Nola Blue Records
Publicity: Blind Raccoon
By Peter “Blewzzman” Lauro © June 2020
So when I found out that “MacDaddy Mojeaux” is the twelfth release for New Orleans vocalist and trumpeter Gregg Martinez (his first for Nola Blue Records), I kind of shook my head in disbelief. Not for the fact that he’s been making music over the course of five decades but for the fact that over all that time, I have let this amazing voice fly under my radar. Oh well, better late than never.
Having graduated high school in 1974 Gregg grew up listening to the likes of soul legends such as Sam Cooke, Marvin Gaye, and Al Green, along with fellow Louisianans such as Luther Kent, Johnny Adams, et al, and as you will soon hear, he was inspired and influenced by them, as well.
On “MacDaddy Mojeaux”, Gregg Martinez’s powerful and soulful lead and background vocals are backed up by: Tom Courville on drums; Greg Kingston, Tony Goulas, James Martinez, Billy Lawson and Tony Ardoin on guitar; Sid Daigle and Lee Allen Zeno on bass; Darryl Fontenot, Bryan Perrin and Lawrence Siebirth on piano; Charles Ventre on Hammond B3 organ; Ronnie Eades on tenor and alto saxophones; Claude Salles on trombone; Alan Linker on trumpet; Tony Daigle on percussion; and Carla Benson and Evette Benton on background vocals. Special guests include: Sonny Landreth on guitar; Anthony Dopsie on accordion; Rockin Dopsie, Jr on rubboard; and Charlene Howard on lead vocals. Of the disc’s thirteen tracks, Four are originals and the other nine contain a handful of some of the best darn soul tracks ever written and recorded.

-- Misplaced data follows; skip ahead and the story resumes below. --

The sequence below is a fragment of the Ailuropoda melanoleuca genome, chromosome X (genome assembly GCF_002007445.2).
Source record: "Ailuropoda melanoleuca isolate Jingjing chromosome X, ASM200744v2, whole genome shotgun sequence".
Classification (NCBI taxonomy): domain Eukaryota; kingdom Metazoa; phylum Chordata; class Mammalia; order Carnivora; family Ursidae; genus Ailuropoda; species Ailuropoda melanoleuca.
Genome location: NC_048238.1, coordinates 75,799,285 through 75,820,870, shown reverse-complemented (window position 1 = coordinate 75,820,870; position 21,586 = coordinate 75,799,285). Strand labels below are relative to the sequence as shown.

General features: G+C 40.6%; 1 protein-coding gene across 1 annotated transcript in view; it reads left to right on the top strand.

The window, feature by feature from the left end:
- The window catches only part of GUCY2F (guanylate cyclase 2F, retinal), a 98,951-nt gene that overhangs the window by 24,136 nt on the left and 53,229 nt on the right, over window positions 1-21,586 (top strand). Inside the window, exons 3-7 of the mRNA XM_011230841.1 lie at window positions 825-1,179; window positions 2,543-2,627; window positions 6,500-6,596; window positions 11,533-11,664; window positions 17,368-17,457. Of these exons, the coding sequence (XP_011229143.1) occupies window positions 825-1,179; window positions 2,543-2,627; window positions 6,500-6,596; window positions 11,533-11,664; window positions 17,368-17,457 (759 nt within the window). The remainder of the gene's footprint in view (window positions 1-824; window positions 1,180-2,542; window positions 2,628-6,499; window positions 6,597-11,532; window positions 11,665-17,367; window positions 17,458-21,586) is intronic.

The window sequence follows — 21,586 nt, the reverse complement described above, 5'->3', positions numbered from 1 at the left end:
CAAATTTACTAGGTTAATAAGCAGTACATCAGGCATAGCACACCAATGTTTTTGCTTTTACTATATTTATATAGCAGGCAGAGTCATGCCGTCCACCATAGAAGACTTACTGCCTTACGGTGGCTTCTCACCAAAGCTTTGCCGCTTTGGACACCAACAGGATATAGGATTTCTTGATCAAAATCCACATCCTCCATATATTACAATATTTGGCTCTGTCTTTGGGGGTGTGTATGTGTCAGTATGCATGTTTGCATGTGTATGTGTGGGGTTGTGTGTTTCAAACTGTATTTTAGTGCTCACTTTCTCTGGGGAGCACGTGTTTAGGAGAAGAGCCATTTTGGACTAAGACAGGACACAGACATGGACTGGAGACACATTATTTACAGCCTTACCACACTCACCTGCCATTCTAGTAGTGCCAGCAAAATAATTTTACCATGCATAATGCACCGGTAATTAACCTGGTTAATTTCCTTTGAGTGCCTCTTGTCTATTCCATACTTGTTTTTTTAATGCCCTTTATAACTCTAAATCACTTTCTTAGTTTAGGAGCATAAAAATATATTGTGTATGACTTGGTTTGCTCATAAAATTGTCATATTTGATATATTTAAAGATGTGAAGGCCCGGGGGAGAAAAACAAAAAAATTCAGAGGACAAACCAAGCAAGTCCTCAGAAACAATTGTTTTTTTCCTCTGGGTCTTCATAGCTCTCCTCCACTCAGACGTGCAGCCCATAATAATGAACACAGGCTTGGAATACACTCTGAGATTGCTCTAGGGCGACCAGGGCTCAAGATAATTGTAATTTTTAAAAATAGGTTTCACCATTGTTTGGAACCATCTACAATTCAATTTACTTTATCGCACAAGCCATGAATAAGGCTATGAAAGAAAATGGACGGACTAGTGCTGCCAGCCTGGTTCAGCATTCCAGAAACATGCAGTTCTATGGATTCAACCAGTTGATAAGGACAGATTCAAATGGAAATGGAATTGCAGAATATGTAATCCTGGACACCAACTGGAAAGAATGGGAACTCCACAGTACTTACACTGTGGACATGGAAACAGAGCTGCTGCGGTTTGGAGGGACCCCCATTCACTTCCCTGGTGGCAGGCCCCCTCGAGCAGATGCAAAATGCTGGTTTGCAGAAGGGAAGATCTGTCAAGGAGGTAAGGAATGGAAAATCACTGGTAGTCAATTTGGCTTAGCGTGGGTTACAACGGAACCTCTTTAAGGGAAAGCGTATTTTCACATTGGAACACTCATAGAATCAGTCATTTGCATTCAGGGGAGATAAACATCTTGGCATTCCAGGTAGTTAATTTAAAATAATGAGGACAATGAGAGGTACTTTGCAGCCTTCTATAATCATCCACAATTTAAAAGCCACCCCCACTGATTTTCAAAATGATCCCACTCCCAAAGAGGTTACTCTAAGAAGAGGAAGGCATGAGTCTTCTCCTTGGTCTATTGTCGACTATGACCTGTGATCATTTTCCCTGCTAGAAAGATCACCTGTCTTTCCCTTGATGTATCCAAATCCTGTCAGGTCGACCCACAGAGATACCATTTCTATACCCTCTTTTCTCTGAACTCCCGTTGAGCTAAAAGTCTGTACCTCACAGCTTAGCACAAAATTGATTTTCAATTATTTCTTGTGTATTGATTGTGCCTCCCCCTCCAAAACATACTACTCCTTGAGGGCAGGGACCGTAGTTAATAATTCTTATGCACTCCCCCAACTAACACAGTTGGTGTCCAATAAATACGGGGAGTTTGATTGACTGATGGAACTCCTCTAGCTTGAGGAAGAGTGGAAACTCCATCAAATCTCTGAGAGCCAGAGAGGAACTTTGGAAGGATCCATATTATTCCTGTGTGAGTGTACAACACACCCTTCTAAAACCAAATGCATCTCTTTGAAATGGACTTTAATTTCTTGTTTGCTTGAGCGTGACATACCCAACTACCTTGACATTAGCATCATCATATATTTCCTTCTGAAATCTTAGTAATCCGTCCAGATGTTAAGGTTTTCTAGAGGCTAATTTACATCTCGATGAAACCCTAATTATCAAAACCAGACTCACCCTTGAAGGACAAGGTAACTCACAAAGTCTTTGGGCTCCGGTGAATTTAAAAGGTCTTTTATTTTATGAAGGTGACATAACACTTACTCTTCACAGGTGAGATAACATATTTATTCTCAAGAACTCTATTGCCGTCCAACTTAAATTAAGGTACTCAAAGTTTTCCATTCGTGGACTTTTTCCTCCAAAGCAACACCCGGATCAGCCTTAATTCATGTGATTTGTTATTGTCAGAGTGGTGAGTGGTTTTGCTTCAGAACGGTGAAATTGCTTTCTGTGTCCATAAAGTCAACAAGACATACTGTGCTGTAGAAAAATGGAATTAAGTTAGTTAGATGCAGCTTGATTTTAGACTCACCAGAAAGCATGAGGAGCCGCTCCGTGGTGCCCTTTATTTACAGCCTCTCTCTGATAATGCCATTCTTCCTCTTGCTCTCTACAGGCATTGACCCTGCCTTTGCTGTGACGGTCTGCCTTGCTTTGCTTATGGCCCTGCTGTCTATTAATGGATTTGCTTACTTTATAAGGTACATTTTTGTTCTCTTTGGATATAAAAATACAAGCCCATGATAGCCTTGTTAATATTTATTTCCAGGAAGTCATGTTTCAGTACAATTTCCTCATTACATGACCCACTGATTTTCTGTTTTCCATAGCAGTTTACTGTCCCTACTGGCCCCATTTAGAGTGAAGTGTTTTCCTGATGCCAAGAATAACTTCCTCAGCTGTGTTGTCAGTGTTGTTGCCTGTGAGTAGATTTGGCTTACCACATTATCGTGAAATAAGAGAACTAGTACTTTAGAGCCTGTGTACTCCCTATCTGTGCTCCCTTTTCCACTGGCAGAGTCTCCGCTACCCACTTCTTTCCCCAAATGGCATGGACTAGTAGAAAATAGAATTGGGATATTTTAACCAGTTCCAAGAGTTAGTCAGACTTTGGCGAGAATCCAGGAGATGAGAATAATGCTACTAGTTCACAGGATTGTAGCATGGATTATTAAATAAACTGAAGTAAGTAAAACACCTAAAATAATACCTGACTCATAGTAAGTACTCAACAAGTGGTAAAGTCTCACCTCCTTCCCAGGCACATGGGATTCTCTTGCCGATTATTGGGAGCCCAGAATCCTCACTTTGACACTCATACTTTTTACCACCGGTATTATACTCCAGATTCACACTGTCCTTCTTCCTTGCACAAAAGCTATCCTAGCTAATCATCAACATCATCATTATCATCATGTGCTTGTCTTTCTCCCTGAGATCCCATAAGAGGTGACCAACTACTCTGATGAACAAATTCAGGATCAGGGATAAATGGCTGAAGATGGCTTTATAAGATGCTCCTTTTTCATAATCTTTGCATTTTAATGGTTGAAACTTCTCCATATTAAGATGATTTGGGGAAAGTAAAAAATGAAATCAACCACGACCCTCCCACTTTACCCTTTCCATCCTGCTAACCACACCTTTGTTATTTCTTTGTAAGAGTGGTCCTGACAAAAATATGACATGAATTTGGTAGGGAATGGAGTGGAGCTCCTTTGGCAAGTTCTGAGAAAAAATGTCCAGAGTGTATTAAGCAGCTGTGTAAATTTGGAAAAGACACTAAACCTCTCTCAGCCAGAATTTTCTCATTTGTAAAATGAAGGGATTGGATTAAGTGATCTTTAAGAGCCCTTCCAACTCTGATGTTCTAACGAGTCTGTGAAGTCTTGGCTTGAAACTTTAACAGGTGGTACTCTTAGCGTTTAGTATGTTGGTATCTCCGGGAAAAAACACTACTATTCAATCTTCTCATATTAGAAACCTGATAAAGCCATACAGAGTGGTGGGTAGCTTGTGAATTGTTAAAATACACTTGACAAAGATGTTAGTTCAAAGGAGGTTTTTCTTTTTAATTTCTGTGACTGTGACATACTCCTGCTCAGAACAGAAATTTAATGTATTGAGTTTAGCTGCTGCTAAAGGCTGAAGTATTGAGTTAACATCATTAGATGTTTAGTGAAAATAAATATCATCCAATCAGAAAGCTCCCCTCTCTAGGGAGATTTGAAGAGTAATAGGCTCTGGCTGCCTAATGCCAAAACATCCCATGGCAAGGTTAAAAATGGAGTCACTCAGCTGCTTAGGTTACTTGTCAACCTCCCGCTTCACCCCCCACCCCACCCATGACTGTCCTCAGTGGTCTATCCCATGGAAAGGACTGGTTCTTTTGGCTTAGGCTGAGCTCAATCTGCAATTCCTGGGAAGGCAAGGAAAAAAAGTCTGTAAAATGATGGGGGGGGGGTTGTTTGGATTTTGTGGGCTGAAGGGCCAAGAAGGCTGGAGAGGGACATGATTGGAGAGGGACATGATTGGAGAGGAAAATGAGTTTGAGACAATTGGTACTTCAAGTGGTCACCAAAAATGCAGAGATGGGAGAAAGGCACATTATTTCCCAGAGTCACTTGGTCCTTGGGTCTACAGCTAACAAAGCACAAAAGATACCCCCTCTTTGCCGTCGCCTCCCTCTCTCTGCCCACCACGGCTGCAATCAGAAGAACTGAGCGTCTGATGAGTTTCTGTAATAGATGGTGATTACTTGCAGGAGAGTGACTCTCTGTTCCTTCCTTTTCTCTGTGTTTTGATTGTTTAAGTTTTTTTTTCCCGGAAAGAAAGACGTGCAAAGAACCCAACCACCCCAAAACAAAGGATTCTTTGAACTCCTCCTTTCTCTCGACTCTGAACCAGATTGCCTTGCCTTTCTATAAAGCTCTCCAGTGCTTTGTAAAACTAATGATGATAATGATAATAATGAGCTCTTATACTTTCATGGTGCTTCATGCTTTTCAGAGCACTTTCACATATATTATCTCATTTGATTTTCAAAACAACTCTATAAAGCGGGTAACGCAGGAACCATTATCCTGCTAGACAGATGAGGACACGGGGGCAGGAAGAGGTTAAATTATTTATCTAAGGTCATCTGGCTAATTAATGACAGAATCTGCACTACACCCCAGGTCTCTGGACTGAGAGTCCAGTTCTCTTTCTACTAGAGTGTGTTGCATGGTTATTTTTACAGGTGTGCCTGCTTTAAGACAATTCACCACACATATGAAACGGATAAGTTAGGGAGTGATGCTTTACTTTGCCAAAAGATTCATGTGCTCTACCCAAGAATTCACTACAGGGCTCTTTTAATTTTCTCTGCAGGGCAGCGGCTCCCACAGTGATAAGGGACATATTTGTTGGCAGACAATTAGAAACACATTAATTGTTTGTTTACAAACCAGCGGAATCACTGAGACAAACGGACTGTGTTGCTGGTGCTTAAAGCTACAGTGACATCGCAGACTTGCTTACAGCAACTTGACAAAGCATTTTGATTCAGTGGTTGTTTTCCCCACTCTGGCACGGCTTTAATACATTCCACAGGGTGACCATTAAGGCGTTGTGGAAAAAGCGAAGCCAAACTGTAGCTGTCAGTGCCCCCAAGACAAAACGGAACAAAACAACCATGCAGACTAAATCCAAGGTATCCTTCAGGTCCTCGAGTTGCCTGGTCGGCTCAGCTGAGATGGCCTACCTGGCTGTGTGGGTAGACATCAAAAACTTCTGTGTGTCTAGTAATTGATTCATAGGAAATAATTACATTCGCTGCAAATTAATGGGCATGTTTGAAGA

Most of us know he didn’t write it, and in spite of so many others having done an excellent job with it, it’s Freddie King who is most recognized when it comes to the Don Nix classic “Same Old Blues”. That’s probably because he did the best damn version ever! That said, if I were to pick another cover to go toe to toe against Freddie’s version, this is it right here. Musical highlights include Gregg Kingston getting into some of the same old blues guitar licks very reminiscent of Freddie’s, and Charles Ventre’s B3 led rhythm.
In 1973 a Canadian band called Skylark had a huge hit with this song. It’s title is “Wildflower” (Edwards/Richardson) and while it topped the charts in Canada for twenty-one weeks, it made it to the top ten on pop charts all over the world, as well. It’s popularity led it to also being an oft recorded song and because of it’s romantic, slow dancing vibe, has probably been played at nearly every English speaking wedding in the world. So if you’re now thinking how does one take a song like this and do it justice? My answer is simple – just give it a listen! With some absolutely beautiful backup support from Carla and Evette, Gregg uses an impressive range on a commanding, soulful and heartfelt performance that he more than stepped up on by knocking it out of the park.